After the shoulders were cut I used a jig saw,a router, and finally a hand saw to cut away the unnecessary parts of the wood, leaving two tenons on either edge of the top and bottom panels. 

The last step before dry assembling the case was to create a stopped rabbit on the back edge of the side panels to receive the back panel. After I had finished this I assembled the side panels, top and bottom dry to take measurements to construct the back panel.

Creating the back panel

The back panel is composed of rails and stiles that frame a center floating panel. The joinery included what is known as a haunched tenon, that from the outside looks short, but on the interior plunges deep into the stile to give good strength to the panel. Below is a photo of that tenon.

This photo shows the frame and panel being glued up.


Once the panel was glued, I fit it to the back of the assembled case as seen in the photos below.

Constructing the Door

As hinted at earlier, Robert Lang used mitered lap joinery to join the mullion (vertical divider) with the muntins (horizontal dividers) on the door. I decided to go with a straight lap joint at these intersections, which was how the piece my customer presented to me was constructed. While the mitered joinery would have proved an interesting challenge, standard lap joints were challenging enough! 

After constructing the outer frame of door I figured out the spacing of the muntins and cut the tenons on the end of each board. 

Because the inner edge of the door frame was rabbeted to receive the glass panel, the tenons on the muntins and mullions all had to have uneven shoulders as seen below.
This next photo shows all of the tenons cut on the four muntins and the one mullion.

The next step was to cut the mortises for these tenons. I decided to install the vertical mullion first since it overlapped the muntins. This would make layout easier on the muntins.
Here I have removed the mullion and am installing the muntins.
Once all of the tenons had corresponding mortises, I needed to create the lap joint where all of the dividers intersected. I first laid the muntins face to face with the mullion and scribed the edges where they intersect. I then used a dado stack on the table saw to remove most of the waste. Cutting to the exact line was achieved using a chisel and a hand saw as seen below.

The completed muntins.
Once in place I was able to scribe and cut the corresponding joinery on the mullion.
The completed door.

Case Construction
 As the door was clamped and drying I went back to the case to make final changes to the case and glue it up. The first step was to drill the holes for the adjustable shelves. The alignment of these holes was aided by a jig sold by Rockler hardware as seen in the photo below.
Another detail was the chamfering of the edges on the through tenons. While the case had been test fit, I drew a line where the case met the edge of the tenons. Once removed, I measured off of that line and split the difference from the outer end of the tenon and cut the beveled edge, as seen in the photos below.

These next two photos show the case being glued. The blue tape helped with cleaning up glue squeeze out.

This shot shows the completed tenon.
After the case had dried, I pegged the four intersecting corners on the front of the case. These pegs were later cut off flush with the case.

These next two photos show the back splash and kick board being glued in place.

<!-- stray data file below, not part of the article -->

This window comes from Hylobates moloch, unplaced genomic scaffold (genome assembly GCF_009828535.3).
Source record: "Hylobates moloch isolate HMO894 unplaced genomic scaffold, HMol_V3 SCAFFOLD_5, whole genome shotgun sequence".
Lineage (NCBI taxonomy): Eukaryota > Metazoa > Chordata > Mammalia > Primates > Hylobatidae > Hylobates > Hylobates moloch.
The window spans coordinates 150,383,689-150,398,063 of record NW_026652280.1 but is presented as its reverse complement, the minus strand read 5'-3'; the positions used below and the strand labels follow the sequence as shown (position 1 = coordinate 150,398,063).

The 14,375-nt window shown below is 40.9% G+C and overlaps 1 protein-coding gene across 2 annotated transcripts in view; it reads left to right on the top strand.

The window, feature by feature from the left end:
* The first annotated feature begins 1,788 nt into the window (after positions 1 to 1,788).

The last steps were to hang the door and install the hardware after that the case was comlpleted

Making the glass panels

The panels were comprised of four small glass panes taken form old window glass. This glass was selected because of the waves and bubbles that are found in old glass. The panes were held in place by a frame made from lead came used to make stained glass panels. Once the individual panes were cut I cut the frame of lead to fit around them. I then tacked the assembled frame in place on a board while I soldered the joints. Below is a photo of one of the assembled panels ready for soldering.
After the panels were soldered I used stained glass cement to tighten up the panes and when finished, I had ten panels ready to install.
Staining and finishing the cabinet

The stain I used for the cabinet was Jet Black ultra penetrating stain. I put it on pretty liberally , but not so much as to completely obscure the wood. The result was that the brown tones of the oak beneath came through and gave the case a very dark brown appearance.


After the stain had dried, I applied a shellac finish. Because of the streaky nature of paste wax, I did not use it on this cabinet, but instead rubbed the finish with a buffers polish as a final treatment. These next photos show the case during the finishing process.
The little strips seen in this photo are the pieces used to hold the glass panels in place. They were later cut to fit when the glass was installed.


The hardware was a traditional Stickley style "V" pull handle with an escutcheon. Another piece the customer had used the brass key seen below. I am not sure if that is an original Stickley key or not, but I found one on Ebay and I fit it to the lock.

Completed, the music cabinet surrounded by the mess created by its construction!

The following photos show the completed cabinet with the glass panels installed and hardware in place. I have found that when I get the opportunity to build a reproduction, that I really enjoy it. Likewise, when I get the chance to build with  oak, I find the process very satisfying. This project combined the two and was very rewarding for me and I would jump at the chance to do it again!









2 comments:

  1. That came out great. How deep were the lap joints in the door mullions and muntins? Were they true half laps, or is one side a shallower cut?